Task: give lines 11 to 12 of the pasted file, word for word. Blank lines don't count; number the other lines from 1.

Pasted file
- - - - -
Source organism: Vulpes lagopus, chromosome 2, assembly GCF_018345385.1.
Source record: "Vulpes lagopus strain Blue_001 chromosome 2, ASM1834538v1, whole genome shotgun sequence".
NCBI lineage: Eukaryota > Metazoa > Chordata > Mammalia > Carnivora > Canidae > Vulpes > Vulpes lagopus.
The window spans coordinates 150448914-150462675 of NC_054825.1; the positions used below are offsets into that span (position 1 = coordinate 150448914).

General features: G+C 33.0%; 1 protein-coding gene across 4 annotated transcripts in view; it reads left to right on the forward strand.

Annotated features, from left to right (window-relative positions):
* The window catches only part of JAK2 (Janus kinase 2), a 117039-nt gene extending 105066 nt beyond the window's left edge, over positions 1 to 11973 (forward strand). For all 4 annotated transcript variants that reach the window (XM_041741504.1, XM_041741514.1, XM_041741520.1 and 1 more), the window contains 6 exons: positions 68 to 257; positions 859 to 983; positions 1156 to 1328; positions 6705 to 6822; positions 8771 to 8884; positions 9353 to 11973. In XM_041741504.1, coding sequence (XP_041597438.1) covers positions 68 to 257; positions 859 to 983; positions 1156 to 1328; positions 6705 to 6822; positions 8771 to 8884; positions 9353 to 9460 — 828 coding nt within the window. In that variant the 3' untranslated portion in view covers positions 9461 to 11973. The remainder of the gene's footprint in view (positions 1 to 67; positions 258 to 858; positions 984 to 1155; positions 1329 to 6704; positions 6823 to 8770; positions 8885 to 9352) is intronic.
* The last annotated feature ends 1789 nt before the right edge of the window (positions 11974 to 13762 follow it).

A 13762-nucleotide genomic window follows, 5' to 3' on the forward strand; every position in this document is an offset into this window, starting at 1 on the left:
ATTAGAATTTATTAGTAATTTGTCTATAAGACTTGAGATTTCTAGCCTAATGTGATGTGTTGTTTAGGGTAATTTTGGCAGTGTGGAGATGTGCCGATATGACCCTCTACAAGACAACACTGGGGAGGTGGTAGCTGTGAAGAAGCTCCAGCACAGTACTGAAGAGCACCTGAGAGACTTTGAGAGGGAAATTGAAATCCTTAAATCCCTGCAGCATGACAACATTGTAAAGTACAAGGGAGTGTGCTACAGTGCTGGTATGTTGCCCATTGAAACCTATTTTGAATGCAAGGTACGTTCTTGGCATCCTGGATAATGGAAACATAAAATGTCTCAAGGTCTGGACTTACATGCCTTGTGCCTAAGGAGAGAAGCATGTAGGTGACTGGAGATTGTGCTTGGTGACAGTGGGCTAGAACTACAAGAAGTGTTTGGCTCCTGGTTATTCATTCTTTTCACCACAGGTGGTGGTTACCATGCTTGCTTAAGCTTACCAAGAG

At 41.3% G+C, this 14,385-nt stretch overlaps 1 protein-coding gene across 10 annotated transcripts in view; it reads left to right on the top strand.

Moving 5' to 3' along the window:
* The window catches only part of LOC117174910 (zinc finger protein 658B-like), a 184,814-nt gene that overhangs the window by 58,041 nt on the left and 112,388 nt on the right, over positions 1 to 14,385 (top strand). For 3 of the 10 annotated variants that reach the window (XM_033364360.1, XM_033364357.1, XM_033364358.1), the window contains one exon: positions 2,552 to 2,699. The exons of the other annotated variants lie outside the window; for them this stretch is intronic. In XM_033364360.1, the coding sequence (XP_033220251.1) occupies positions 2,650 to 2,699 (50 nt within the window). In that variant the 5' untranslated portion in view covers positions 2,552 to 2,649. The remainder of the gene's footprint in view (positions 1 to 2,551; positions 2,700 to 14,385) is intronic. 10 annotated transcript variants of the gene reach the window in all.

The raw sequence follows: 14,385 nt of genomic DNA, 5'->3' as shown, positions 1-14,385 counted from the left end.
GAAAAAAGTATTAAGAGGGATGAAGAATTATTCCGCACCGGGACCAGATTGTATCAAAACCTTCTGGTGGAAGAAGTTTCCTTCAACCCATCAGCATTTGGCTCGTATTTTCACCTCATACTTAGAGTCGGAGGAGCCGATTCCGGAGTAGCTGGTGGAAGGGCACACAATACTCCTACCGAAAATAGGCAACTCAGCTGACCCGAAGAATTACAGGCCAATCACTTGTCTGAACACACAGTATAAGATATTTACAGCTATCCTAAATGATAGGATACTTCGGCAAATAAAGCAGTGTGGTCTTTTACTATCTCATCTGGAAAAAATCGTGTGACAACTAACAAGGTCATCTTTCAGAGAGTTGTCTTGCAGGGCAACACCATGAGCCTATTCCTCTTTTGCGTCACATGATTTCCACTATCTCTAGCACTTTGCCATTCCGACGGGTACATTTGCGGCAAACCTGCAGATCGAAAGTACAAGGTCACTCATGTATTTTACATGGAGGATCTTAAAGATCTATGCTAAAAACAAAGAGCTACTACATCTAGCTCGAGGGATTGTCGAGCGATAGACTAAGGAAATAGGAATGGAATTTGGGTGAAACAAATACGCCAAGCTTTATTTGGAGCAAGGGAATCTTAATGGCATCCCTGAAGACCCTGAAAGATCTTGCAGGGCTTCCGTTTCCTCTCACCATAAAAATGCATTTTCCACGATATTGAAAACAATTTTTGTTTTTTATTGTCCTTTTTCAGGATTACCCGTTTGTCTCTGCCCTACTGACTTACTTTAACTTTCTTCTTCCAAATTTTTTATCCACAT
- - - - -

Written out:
At 41.3% G+C, this 14,385-nt stretch overlaps 1 protein-coding gene across 10 annotated transcripts in view; it reads left to right on the top strand.

Moving 5' to 3' along the window: